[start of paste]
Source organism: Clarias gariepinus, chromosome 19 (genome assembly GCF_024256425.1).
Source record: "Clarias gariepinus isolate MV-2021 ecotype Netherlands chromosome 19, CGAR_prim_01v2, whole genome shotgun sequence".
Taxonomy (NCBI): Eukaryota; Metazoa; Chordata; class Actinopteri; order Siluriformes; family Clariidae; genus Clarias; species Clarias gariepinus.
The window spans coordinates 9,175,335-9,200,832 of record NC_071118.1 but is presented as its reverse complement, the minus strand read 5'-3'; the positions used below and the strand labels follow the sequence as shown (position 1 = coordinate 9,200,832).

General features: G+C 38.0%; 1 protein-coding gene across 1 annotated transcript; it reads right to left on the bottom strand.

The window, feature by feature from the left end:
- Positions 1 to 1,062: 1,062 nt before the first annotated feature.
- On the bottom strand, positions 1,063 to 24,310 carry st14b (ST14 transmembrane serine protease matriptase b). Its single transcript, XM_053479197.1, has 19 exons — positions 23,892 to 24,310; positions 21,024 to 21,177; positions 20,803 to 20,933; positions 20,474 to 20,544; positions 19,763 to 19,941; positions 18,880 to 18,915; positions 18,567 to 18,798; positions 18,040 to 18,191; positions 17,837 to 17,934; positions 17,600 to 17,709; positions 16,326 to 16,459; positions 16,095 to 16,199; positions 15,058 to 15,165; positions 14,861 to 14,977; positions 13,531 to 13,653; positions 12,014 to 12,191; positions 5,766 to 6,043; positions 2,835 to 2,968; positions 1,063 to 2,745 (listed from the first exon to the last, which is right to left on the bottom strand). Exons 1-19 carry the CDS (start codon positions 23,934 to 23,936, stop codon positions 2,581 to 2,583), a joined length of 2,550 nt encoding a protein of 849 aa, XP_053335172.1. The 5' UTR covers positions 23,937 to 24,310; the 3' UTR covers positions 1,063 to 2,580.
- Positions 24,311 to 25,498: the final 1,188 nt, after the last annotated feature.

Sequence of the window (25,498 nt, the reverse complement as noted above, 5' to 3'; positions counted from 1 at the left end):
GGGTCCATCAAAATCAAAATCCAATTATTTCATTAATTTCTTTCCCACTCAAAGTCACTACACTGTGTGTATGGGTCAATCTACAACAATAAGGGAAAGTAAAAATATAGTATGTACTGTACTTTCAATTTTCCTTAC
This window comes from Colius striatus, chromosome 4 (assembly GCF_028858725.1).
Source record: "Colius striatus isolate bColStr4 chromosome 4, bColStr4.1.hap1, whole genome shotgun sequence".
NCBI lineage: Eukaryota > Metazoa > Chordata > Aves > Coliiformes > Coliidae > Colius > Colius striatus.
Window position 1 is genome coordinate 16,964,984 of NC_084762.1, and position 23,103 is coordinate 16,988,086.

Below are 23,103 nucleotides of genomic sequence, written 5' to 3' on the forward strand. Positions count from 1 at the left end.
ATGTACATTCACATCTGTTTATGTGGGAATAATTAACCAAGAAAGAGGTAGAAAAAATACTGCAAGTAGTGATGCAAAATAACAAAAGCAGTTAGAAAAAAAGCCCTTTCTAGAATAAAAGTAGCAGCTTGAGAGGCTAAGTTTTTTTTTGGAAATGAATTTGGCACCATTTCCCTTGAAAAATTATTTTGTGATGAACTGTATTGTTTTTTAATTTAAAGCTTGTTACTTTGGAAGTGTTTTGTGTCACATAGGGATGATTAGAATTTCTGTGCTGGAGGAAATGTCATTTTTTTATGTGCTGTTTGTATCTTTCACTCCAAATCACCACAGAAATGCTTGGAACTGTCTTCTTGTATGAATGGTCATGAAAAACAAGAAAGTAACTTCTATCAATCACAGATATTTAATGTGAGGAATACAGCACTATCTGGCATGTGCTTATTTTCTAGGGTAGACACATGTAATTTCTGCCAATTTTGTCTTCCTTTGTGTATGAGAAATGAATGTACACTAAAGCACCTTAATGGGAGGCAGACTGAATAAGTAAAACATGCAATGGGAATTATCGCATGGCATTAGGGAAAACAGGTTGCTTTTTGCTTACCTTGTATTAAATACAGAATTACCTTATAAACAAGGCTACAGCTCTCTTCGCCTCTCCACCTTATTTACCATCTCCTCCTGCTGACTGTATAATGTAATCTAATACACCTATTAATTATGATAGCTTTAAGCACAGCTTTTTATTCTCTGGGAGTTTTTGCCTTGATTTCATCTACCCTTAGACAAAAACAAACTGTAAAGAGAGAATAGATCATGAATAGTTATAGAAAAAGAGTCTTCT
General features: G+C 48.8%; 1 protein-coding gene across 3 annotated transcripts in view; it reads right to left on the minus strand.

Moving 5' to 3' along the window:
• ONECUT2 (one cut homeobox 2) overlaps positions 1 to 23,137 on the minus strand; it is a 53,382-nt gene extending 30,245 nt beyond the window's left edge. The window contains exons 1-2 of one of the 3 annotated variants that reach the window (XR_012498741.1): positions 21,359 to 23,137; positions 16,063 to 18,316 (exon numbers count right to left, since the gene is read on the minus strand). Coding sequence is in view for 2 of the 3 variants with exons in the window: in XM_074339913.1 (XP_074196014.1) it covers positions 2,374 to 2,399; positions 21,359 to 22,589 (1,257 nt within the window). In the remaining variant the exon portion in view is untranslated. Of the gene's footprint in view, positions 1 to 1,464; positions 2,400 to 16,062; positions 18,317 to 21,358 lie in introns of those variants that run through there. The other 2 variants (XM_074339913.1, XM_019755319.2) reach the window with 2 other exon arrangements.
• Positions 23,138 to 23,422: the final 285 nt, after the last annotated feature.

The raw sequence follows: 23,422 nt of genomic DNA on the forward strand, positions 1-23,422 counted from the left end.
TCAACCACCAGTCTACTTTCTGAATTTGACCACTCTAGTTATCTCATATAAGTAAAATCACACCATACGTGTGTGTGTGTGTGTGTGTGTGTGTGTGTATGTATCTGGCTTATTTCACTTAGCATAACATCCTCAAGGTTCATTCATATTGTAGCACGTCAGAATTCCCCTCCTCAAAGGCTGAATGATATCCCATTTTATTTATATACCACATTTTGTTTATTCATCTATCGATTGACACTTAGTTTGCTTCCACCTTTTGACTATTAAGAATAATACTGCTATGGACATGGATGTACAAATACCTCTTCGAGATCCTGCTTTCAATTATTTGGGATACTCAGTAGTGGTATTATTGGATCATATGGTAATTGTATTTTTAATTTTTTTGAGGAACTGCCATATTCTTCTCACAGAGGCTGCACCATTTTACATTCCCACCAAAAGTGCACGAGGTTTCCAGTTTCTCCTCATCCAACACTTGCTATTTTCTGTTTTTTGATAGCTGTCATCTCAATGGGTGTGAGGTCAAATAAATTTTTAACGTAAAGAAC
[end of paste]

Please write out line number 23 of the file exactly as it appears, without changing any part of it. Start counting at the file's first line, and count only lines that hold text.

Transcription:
TCAACCACCAGTCTACTTTCTGAATTTGACCACTCTAGTTATCTCATATAAGTAAAATCACACCATACGTGTGTGTGTGTGTGTGTGTGTGTGTGTGTATGTATCTGGCTTATTTCACTTAGCATAACATCCTCAAGGTTCATTCATATTGTAGCACGTCAGAATTCCCCTCCTCAAAGGCTGAATGATATCCCATTTTATTTATATACCACATTTTGTTTATTCATCTATCGATTGACACTTAGTTTGCTTCCACCTTTTGACTATTAAGAATAATACTGCTATGGACATGGATGTACAAATACCTCTTCGAGATCCTGCTTTCAATTATTTGGGATACTCAGTAGTGGTATTATTGGATCATATGGTAATTGTATTTTTAATTTTTTTGAGGAACTGCCATATTCTTCTCACAGAGGCTGCACCATTTTACATTCCCACCAAAAGTGCACGAGGTTTCCAGTTTCTCCTCATCCAACACTTGCTATTTTCTGTTTTTTGATAGCTGTCATCTCAATGGGTGTGAGGTCAAATAAATTTTTAACGTAAAGAAC